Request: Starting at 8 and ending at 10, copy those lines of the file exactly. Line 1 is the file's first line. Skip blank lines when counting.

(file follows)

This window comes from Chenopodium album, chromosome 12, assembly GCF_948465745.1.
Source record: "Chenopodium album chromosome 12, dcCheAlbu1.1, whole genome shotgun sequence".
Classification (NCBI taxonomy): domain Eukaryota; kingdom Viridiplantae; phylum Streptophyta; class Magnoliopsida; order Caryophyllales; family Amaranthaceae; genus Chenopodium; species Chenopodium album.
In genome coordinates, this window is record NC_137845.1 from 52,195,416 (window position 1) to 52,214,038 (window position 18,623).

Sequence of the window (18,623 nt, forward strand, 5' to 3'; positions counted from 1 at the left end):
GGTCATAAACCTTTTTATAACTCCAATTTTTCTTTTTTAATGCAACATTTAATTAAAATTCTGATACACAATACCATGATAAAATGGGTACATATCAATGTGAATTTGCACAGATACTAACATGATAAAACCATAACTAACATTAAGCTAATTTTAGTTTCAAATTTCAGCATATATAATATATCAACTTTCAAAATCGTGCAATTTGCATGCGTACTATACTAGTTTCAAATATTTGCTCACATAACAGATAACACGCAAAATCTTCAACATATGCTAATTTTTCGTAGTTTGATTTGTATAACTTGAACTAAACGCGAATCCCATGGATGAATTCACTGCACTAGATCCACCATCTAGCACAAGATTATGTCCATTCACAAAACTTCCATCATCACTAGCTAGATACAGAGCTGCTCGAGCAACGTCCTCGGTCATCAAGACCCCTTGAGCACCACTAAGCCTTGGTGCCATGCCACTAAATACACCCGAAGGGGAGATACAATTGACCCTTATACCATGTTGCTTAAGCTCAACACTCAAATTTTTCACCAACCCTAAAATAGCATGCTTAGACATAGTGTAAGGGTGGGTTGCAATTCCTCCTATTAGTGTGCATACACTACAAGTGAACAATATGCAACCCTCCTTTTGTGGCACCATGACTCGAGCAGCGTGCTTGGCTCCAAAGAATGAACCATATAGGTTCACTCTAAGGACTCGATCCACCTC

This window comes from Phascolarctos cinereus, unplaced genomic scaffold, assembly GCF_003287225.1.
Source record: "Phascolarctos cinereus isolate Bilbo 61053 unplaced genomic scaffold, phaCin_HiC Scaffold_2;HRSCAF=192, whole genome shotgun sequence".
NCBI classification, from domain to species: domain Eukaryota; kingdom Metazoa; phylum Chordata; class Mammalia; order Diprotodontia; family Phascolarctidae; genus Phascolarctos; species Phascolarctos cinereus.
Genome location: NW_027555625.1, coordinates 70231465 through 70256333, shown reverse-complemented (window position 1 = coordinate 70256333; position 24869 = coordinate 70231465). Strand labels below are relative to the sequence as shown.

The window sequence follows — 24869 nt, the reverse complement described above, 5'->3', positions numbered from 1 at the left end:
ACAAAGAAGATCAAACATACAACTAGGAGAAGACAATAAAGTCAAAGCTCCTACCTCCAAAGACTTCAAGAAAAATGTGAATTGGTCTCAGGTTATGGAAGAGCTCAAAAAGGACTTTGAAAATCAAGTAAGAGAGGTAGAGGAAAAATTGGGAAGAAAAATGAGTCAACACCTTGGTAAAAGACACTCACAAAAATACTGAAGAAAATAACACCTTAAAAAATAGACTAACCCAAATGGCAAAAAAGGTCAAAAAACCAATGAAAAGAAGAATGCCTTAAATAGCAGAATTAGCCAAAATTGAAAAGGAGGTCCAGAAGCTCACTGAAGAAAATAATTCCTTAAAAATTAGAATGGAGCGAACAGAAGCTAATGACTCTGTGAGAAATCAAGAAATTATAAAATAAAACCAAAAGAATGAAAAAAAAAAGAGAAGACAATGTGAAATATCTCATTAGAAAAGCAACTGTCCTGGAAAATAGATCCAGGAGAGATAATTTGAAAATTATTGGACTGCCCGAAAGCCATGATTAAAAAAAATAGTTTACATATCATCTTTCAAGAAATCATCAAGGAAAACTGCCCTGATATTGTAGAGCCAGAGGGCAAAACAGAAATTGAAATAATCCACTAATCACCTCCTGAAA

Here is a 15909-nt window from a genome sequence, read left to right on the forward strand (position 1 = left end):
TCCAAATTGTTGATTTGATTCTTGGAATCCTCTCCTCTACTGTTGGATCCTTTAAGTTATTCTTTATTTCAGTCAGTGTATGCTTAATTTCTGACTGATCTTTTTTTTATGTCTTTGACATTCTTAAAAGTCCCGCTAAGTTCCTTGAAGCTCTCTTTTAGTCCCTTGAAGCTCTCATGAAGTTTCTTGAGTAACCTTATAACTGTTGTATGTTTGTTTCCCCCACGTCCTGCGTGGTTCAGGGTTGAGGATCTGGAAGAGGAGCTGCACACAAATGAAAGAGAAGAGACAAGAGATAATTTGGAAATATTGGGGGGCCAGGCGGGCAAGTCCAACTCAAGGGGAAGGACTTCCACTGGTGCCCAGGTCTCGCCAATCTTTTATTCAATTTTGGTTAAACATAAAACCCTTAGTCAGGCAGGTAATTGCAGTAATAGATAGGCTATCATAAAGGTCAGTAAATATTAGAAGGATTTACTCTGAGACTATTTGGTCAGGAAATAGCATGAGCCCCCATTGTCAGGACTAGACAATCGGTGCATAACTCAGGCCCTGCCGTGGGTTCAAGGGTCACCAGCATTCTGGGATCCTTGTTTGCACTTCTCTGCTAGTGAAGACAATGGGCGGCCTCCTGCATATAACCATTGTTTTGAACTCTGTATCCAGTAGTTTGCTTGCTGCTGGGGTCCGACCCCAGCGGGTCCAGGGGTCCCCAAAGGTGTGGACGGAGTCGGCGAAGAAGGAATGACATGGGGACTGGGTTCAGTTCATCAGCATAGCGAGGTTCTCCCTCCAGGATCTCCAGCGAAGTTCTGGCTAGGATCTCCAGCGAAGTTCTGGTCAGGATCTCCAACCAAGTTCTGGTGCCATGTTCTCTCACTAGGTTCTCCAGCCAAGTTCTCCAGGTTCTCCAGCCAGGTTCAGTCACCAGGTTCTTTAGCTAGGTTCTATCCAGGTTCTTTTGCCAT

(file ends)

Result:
Source record: "Phascolarctos cinereus isolate Bilbo 61053 unplaced genomic scaffold, phaCin_HiC Scaffold_2;HRSCAF=192, whole genome shotgun sequence".
NCBI classification, from domain to species: domain Eukaryota; kingdom Metazoa; phylum Chordata; class Mammalia; order Diprotodontia; family Phascolarctidae; genus Phascolarctos; species Phascolarctos cinereus.
Genome location: NW_027555625.1, coordinates 70231465 through 70256333, shown reverse-complemented (window position 1 = coordinate 70256333; position 24869 = coordinate 70231465). Strand labels below are relative to the sequence as shown.